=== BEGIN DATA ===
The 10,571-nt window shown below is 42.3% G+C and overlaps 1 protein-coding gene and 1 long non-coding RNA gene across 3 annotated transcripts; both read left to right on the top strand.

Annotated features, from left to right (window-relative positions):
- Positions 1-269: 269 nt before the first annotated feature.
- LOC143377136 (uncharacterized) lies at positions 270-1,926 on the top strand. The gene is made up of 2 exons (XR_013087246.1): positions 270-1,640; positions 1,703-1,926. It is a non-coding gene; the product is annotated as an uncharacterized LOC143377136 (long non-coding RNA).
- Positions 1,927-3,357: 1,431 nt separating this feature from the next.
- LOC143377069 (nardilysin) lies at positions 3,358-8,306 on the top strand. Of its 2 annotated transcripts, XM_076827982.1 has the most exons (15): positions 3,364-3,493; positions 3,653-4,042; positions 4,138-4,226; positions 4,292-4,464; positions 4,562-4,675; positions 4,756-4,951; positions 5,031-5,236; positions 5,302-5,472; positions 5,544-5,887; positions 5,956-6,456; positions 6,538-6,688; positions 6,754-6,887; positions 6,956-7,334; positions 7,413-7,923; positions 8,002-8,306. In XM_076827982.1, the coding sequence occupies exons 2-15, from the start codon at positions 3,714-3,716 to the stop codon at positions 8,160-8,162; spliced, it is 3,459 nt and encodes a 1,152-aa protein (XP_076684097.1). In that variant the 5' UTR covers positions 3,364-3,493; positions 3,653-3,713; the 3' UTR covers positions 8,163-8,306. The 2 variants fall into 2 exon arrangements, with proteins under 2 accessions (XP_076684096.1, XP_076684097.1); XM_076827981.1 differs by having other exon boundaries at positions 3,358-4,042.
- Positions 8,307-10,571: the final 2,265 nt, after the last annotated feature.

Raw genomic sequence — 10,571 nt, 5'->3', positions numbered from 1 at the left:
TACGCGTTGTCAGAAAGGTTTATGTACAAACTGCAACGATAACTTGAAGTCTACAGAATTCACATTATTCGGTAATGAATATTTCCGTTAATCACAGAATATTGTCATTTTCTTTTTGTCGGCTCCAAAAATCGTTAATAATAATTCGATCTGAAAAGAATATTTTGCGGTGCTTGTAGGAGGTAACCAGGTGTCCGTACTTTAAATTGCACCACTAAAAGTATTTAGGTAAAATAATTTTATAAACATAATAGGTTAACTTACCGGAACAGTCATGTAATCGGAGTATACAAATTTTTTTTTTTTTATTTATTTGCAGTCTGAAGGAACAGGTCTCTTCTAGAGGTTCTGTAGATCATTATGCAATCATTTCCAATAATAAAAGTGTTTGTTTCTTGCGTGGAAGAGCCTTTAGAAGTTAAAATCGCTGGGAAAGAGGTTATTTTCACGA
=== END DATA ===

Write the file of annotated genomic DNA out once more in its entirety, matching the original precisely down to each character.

The 10,571-nt window shown below is 42.3% G+C and overlaps 1 protein-coding gene and 1 long non-coding RNA gene across 3 annotated transcripts; both read left to right on the top strand.

Annotated features, from left to right (window-relative positions):
- Positions 1-269: 269 nt before the first annotated feature.
- LOC143377136 (uncharacterized) lies at positions 270-1,926 on the top strand. The gene is made up of 2 exons (XR_013087246.1): positions 270-1,640; positions 1,703-1,926. It is a non-coding gene; the product is annotated as an uncharacterized LOC143377136 (long non-coding RNA).
- Positions 1,927-3,357: 1,431 nt separating this feature from the next.
- LOC143377069 (nardilysin) lies at positions 3,358-8,306 on the top strand. Of its 2 annotated transcripts, XM_076827982.1 has the most exons (15): positions 3,364-3,493; positions 3,653-4,042; positions 4,138-4,226; positions 4,292-4,464; positions 4,562-4,675; positions 4,756-4,951; positions 5,031-5,236; positions 5,302-5,472; positions 5,544-5,887; positions 5,956-6,456; positions 6,538-6,688; positions 6,754-6,887; positions 6,956-7,334; positions 7,413-7,923; positions 8,002-8,306. In XM_076827982.1, the coding sequence occupies exons 2-15, from the start codon at positions 3,714-3,716 to the stop codon at positions 8,160-8,162; spliced, it is 3,459 nt and encodes a 1,152-aa protein (XP_076684097.1). In that variant the 5' UTR covers positions 3,364-3,493; positions 3,653-3,713; the 3' UTR covers positions 8,163-8,306. The 2 variants fall into 2 exon arrangements, with proteins under 2 accessions (XP_076684096.1, XP_076684097.1); XM_076827981.1 differs by having other exon boundaries at positions 3,358-4,042.
- Positions 8,307-10,571: the final 2,265 nt, after the last annotated feature.

Raw genomic sequence — 10,571 nt, 5'->3', positions numbered from 1 at the left:
TACGCGTTGTCAGAAAGGTTTATGTACAAACTGCAACGATAACTTGAAGTCTACAGAATTCACATTATTCGGTAATGAATATTTCCGTTAATCACAGAATATTGTCATTTTCTTTTTGTCGGCTCCAAAAATCGTTAATAATAATTCGATCTGAAAAGAATATTTTGCGGTGCTTGTAGGAGGTAACCAGGTGTCCGTACTTTAAATTGCACCACTAAAAGTATTTAGGTAAAATAATTTTATAAACATAATAGGTTAACTTACCGGAACAGTCATGTAATCGGAGTATACAAATTTTTTTTTTTTTATTTATTTGCAGTCTGAAGGAACAGGTCTCTTCTAGAGGTTCTGTAGATCATTATGCAATCATTTCCAATAATAAAAGTGTTTGTTTCTTGCGTGGAAGAGCCTTTAGAAGTTAAAATCGCTGGGAAAGAGGTTATTTTCACGA